Still, this rumination is not about slang terms either. It is about travel and the way the rest of the world do it compared to the American mode of transport and the fact that average people do not need to have a passport to get from one end of the continent to the other.

The USA is really the “land of the car” and anyone who doesn’t believe that has never been without a vehicle for an extended period of time. In England, and Europe, public transport is commonplace. Certainly buses are used to a large degree in bigger towns and cities in the US, but in the UK alone, buses run not just in the cities and towns, but between small villages as well.

The World Versus the USA

In Europe, trains run practically everywhere and British Rail may not have quite the same reputation as, say, Holland whose trains are rarely late, the train service in England does try to reach most areas.

In the US trains are used mainly for movement of cargo and not people. In all honesty, that could have changed over the 32 years I lived overseas, but since my return, I’ve not seen one train station.

Cabs, or taxis, are expensive no matter where you reside.

So there you have it. My thoughts, such as they are, on travel. Nothing earth shattering, but some food for thought. I have realized that over 32 years in England spoiled me. Despite the fact that I, along with every other Brit living on that island, loathed public transport; it was available and pretty easy to figure out. No such system appears to exist outside, say New York or some of the larger metropolis type cities. What do you think? And before you answer, ask yourself this, “When is the last time you had to use your passport?”

21 January, 2015

Thanksgiving Tis the Season to Reflect


Well hello there! Time has shot by faster than a speeding super train and it is the day after Thanksgiving, or as I like to think of it, “Tis the season to reflect.” Soon enough it will be “Tis the season to be jolly,” but since I really feel I am here on borrowed time, I am a much jollier person all year round.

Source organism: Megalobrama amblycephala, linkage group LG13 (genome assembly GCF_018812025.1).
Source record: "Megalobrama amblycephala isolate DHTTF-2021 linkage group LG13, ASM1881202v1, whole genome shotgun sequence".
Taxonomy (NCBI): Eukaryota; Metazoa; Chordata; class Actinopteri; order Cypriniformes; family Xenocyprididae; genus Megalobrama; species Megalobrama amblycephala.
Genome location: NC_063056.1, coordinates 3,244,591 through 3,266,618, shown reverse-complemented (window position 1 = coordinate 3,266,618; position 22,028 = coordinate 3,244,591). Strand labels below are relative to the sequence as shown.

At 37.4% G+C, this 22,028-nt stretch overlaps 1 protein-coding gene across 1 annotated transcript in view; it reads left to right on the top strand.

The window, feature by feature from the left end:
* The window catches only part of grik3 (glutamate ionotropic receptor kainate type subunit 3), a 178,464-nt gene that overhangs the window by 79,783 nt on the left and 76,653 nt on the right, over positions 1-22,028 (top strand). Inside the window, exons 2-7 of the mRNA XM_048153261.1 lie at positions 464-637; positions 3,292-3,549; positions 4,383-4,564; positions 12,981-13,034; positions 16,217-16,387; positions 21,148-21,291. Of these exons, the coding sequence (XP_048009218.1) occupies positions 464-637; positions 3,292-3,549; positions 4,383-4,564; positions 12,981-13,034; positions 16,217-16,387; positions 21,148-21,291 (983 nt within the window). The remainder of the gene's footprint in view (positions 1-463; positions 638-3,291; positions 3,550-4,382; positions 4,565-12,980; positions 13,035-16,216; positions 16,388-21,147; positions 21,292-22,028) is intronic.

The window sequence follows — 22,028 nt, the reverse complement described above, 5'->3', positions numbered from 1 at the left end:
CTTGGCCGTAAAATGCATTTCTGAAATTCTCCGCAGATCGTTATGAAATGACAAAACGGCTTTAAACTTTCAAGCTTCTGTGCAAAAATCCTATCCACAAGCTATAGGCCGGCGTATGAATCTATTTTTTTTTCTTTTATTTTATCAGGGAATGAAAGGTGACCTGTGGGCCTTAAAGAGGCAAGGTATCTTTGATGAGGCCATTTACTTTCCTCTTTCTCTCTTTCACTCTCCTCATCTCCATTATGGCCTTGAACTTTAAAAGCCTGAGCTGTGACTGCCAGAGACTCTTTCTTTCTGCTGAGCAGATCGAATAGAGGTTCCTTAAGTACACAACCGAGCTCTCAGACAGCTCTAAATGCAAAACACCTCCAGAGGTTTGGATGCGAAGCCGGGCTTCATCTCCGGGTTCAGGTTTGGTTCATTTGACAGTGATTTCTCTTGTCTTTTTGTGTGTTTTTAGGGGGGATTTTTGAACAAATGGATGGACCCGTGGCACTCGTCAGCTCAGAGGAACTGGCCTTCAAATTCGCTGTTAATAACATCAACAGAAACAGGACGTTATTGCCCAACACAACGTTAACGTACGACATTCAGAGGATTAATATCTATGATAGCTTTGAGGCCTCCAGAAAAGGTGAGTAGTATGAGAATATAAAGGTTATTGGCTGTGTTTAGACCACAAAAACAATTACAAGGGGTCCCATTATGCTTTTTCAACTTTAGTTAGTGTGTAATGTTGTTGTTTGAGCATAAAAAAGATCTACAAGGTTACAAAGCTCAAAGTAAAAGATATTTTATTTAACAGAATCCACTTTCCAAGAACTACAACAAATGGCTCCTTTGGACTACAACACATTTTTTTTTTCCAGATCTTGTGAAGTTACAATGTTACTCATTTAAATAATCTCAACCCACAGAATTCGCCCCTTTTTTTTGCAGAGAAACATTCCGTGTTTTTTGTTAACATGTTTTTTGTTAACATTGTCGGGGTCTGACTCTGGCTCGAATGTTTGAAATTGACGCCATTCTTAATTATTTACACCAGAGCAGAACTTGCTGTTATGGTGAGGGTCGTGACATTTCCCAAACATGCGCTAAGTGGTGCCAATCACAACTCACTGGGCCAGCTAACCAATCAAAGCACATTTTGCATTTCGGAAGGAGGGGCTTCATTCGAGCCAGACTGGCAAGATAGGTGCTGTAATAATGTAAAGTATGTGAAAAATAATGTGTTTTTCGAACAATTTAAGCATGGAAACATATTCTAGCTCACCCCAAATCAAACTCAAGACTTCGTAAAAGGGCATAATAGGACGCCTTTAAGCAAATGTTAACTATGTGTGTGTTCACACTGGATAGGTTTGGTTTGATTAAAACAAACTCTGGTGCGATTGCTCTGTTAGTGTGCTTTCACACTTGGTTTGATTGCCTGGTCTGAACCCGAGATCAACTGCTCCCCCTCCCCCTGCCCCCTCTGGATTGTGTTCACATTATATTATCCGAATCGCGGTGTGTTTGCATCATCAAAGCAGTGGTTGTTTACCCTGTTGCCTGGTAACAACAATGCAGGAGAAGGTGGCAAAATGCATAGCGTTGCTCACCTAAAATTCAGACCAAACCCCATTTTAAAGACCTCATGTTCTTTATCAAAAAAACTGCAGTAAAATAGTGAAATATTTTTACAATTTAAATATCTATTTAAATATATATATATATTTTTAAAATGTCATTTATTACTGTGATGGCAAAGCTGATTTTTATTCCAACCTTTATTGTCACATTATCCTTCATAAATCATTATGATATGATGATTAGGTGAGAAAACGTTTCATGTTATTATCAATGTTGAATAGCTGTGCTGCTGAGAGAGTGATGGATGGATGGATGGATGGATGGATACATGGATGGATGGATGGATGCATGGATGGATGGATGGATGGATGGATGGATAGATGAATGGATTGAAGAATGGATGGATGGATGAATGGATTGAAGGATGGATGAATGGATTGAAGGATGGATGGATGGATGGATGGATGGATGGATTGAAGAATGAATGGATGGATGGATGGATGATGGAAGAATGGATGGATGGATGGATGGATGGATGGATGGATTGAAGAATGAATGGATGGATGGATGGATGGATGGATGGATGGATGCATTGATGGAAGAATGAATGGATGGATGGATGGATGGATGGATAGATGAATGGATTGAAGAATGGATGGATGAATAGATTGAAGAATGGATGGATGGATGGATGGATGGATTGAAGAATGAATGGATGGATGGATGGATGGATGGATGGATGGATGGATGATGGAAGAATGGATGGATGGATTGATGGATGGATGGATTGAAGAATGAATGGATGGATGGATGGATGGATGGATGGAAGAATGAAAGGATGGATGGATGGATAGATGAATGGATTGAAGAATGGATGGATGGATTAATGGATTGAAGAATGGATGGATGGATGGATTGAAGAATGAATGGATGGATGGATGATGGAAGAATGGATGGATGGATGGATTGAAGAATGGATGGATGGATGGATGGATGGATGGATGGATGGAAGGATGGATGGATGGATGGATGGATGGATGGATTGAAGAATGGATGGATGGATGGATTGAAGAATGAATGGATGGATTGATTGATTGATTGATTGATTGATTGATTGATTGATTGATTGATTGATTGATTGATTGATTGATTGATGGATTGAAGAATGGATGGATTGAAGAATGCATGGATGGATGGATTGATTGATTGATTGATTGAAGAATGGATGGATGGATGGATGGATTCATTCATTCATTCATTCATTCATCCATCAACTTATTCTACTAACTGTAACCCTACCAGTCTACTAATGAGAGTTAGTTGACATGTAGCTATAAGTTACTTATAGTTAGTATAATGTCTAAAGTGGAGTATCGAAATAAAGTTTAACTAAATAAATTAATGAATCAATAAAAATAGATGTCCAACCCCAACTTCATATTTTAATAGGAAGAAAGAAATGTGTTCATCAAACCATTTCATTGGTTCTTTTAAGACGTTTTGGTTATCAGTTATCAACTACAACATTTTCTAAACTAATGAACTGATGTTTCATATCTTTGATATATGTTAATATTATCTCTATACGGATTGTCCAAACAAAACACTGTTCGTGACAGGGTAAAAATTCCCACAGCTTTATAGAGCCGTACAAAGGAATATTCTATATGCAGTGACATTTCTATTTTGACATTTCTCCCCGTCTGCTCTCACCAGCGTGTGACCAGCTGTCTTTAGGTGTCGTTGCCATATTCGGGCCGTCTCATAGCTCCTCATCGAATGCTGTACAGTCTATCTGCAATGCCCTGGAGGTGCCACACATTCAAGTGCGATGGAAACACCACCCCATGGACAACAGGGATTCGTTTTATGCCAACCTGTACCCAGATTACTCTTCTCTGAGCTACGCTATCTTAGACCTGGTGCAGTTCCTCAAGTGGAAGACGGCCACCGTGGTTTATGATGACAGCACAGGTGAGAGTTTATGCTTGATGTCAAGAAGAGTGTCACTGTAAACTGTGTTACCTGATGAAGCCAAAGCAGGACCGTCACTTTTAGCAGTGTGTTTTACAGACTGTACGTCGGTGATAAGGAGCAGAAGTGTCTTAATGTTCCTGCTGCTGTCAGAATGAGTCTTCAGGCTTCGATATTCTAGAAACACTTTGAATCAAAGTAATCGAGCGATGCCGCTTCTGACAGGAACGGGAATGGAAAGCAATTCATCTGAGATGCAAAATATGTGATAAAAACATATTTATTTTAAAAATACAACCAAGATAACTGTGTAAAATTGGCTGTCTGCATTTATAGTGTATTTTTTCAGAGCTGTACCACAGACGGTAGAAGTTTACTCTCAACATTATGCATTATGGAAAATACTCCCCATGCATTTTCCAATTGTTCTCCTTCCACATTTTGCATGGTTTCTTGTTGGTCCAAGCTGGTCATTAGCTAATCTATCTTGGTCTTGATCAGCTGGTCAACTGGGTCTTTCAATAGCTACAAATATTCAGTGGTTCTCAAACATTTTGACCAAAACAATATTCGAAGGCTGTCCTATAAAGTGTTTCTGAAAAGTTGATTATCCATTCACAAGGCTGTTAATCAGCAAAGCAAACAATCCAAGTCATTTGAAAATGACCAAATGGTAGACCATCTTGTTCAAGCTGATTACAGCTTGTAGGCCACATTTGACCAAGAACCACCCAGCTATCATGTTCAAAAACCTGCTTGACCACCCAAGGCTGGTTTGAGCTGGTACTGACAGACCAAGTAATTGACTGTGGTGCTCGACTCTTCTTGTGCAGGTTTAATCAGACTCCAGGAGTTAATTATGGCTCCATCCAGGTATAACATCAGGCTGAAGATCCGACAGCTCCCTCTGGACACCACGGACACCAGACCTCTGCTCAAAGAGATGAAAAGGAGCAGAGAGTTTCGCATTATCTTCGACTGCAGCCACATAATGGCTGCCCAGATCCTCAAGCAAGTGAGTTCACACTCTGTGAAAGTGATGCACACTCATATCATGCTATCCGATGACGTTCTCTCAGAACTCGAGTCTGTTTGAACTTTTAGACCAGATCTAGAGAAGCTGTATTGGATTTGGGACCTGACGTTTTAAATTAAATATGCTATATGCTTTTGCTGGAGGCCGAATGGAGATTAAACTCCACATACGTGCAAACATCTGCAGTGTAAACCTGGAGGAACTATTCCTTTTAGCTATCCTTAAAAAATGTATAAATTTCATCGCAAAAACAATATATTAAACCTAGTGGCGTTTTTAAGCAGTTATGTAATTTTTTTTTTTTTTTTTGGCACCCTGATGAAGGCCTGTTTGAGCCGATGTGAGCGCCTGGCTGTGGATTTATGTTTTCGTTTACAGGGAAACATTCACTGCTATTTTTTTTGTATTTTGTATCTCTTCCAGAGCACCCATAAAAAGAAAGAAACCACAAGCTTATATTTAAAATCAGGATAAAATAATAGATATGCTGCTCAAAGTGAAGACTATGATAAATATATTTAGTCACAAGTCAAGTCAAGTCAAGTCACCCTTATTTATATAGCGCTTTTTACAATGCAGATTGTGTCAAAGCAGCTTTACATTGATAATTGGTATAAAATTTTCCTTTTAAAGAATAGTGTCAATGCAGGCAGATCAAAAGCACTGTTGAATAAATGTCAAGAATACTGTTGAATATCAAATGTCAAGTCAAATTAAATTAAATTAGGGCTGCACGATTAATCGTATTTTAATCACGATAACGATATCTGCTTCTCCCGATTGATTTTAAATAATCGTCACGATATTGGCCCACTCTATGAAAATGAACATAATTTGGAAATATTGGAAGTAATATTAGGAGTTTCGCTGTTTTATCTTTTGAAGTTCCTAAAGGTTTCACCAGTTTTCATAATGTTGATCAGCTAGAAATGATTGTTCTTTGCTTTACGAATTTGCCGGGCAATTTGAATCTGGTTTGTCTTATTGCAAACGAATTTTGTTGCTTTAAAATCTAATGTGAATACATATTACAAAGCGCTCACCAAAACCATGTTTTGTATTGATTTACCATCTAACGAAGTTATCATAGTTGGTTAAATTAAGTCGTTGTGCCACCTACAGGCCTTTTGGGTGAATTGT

As I am not out and about today, Black Friday…shudder, I felt that a short visit to my poor neglected blog was in order whilst I put off cleaning my portion of the house. Procrastination added to recovering from Turkey day illness equals blog time…Apparently.

I feel quite guilty really, this whole blogging lark started a few years ago and now that I write full time for a living, Deputy Managing Editor/Senior Entertainment Editor for the Guardian Liberty Voice, I mostly link to articles which I post to the paper, since I do interviews and reviews of both film and television,there is not a lot of time left over for my little friend here.

I do have mates here who stop by and comment on my reviews (And to them I say a hearty, “Thank you!”) I am sure that at some point in the near future I will be spending a bit more time on here, but I cannot really say when.  Dealing day-to-day with getting used to my new life after almost dying is interesting, frustrating, fascinating, and time consuming.

So…where was I?

Oh yes, Thanksgiving and “Tis the Season to Reflect.” This has been my first Thanksgiving in the USA for a very, very long time. I have been back in the land of my birth since January 15 this year. Thankfully, (I need to mention the things I am thankful for, it is that time of year, after all.) my medical needs are met by the Veterans Administration folks and apart from not having a dental plan, as well as contemplating suing the dentist who messed up my mouth when he extracted on particularly painful tooth, health wise everything seems to be okay.


I do feel very much like a stranger in a strange land. Nothing is more puzzling and confusing than to have spent the majority of one’s life in another country (And becoming a citizen of said country.) and then returning to your home country to find you don’t particularly fit any longer. Having spent a lifetime learning how everything works in the United Kingdom has left me ill prepared for life in the United States.